Zhiang Zhang will present the defense for the dissertation, "Whole Building Energy Model Assisted HVAC Supervisory Control via Reinforcement Learning," to obtain the PhD in Building Performance & Diagnostics (PhD-BPD) on Wednesday 11 September.
Title: “Whole Building Energy Model Assisted HVAC Supervisory Control via Reinforcement Learning”
By Zhiang Zhang, PhD-BPD Candidate
Date: Wednesday, 11 September 2019
Location: MMCH 415 IW Large Conference Room
Khee Poh Lam, School of Architecture, Carnegie Mellon University (Chair)
Mario Berges, Civil and Environmental Engineering, Carnegie Mellon University
Gianni Di Caro, School of Computer Science, Carnegie Mellon University
Adrian Chong, Department of Building, National University of Singapore
Buildings account for a significant portion of the total energy consumption of many countries. Therefore, energy efficiency is one of the primary objectives of today's new building projects. Whole building energy model (BEM) is widely used by building designers to predict and improve the energy performance of building design. As a detailed physics-based modeling method, BEM also has the potential for developing supervisory control strategies for HVAC systems. The derived control strategies may significantly improve HVAC energy efficiency compared to the widely-used rule-based control strategies.
However, it is challenging to use BEM for HVAC control. This is because, firstly, BEM is a high-order model so that classical model-based control methods cannot be directly applied. Heuristic search algorithms, such as genetic algorithm, must be used for BEM-based control optimization. However, BEM has slow computational speed compared to other black-box or grey-box models, which limits its application for large-scale optimization problems.
Model-free reinforcement learning (RL) is an alternative method to use BEM for HVAC control. Model-free RL is a “trial-and-error” learning method that is applicable for any complex systems. Therefore, BEM can be used as a simulator to train an RL agent offline to learn energy-efficient supervisory control strategies. However, reinforcement learning control for HVAC systems has not been adequately studied. Most existing studies are based on over-simplified HVAC systems and a limited number of experiment scenarios.
This study develops a BEM-assisted reinforcement learning control framework for HVAC supervisory control for energy efficiency. The control framework uses a design-stage BEM to “learn“ control strategies via model-free RL. Through computer simulations, the control framework is evaluated in different scenarios covering four typical commercial HVAC systems, four climates, and two building thermal mass levels. The robustness of the RL-derived control strategies is also evaluated through altering weather conditions and building operation schedules in different “perturbed” simulators.
The control framework has achieved satisfactory control performance in a variable-air-volume (VAV) system for both cooling and heating under different climates and building thermal mass levels. Compared to the baseline rule-based control strategies, the RL-derived strategies can achieve obvious energy-saving and less setpoint notmet time. Also, the RL-derived strategies are robust to the changes in the weather conditions and the occupancy/plug-load schedules. However, the RL-derived control strategies have worse-than-baseline energy performance if the schedule of the indoor air temperature setpoint is changed.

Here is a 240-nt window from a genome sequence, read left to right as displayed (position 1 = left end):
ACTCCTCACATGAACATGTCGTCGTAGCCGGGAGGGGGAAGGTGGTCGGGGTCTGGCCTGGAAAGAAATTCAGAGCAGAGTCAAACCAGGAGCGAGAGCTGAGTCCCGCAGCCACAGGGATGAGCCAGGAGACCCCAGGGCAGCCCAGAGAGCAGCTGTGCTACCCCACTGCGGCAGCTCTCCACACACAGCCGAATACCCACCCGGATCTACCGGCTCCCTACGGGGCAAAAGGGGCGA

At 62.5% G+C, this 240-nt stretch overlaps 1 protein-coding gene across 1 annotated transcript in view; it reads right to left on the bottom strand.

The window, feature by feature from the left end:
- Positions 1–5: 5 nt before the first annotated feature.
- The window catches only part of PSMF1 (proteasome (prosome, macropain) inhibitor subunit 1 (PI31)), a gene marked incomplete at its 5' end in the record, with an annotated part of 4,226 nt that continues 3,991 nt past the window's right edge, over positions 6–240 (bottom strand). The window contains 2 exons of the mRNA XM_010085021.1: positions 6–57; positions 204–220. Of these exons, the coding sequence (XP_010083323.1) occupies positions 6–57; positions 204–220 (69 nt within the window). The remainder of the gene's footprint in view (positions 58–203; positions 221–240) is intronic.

The control framework has also achieved reduced heating demand and improved-or-similar thermal comfort (compared to the baseline rule-based control) for a slow-response radiant heating system in all the experiment scenarios. Also, the RL-derived strategies have achieved good control performance in the perturbed simulators. However, the reward function must include a specially-designed heuristic to deal with the slow thermal response and the imperfect energy metric of this system. This indicates that the reward function design is crucial for the control performance of this control framework.
The control performance may be poor if the reward function is over-complicated, as shown in the experiments related to a multi-chiller chilled water system. The reward function for this system consists of three complicated penalty functions corresponding to three operational constraints, including chiller cycling time, chiller partial-load-ratio, and the system supply water temperature. The RL-derived control strategies have violated the operational constraints significantly, and only achieved a limited amount of energy saving.
This thesis also studies the effects of the neural network model complexity on the control and convergence performance of reinforcement learning. It is found that a complex neural network model does not necessarily lead to better control performance than a simple neural network model. In the opposite, a complex neural network model may make the reinforcement learning hard to converge. Therefore, “deep” reinforcement learning is not necessary for HVAC control, even though it is a popular concept in recent literature. As a general guideline, this study recommends using a narrow and shallow non-linear neural network model for reinforcement learning.
In future work, the control framework should be evaluated in more scenarios, such as more types of buildings and HVAC systems, more climate zones, and so on. Besides, the framework should be validated in real-life implementation experiments. It is also necessary to conduct theoretical studies on the effects of the hyperparameters on reinforcement learning, such as the neural network model architecture, selection of the learning rate, and others. Last but not least, future work should develop an adaptive RL control method that could self-adapt to the changing operational conditions of an HVAC system.
View dissertation here.